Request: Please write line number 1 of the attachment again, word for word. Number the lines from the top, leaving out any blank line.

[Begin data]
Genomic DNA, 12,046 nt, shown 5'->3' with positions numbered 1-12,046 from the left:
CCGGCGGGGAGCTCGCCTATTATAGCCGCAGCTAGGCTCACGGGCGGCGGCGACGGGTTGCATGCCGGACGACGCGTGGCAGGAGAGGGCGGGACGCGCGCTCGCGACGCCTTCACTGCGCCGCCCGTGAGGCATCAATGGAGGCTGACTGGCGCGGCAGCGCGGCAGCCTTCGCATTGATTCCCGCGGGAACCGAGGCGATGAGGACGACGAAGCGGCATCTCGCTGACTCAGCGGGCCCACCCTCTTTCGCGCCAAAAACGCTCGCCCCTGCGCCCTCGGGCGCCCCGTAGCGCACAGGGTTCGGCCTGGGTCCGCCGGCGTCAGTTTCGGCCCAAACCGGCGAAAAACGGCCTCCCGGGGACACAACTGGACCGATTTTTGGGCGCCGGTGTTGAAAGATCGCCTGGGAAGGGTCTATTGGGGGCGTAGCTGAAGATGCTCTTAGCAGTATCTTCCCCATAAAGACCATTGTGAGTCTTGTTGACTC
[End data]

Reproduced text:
Genomic DNA, 12,046 nt, shown 5'->3' with positions numbered 1-12,046 from the left: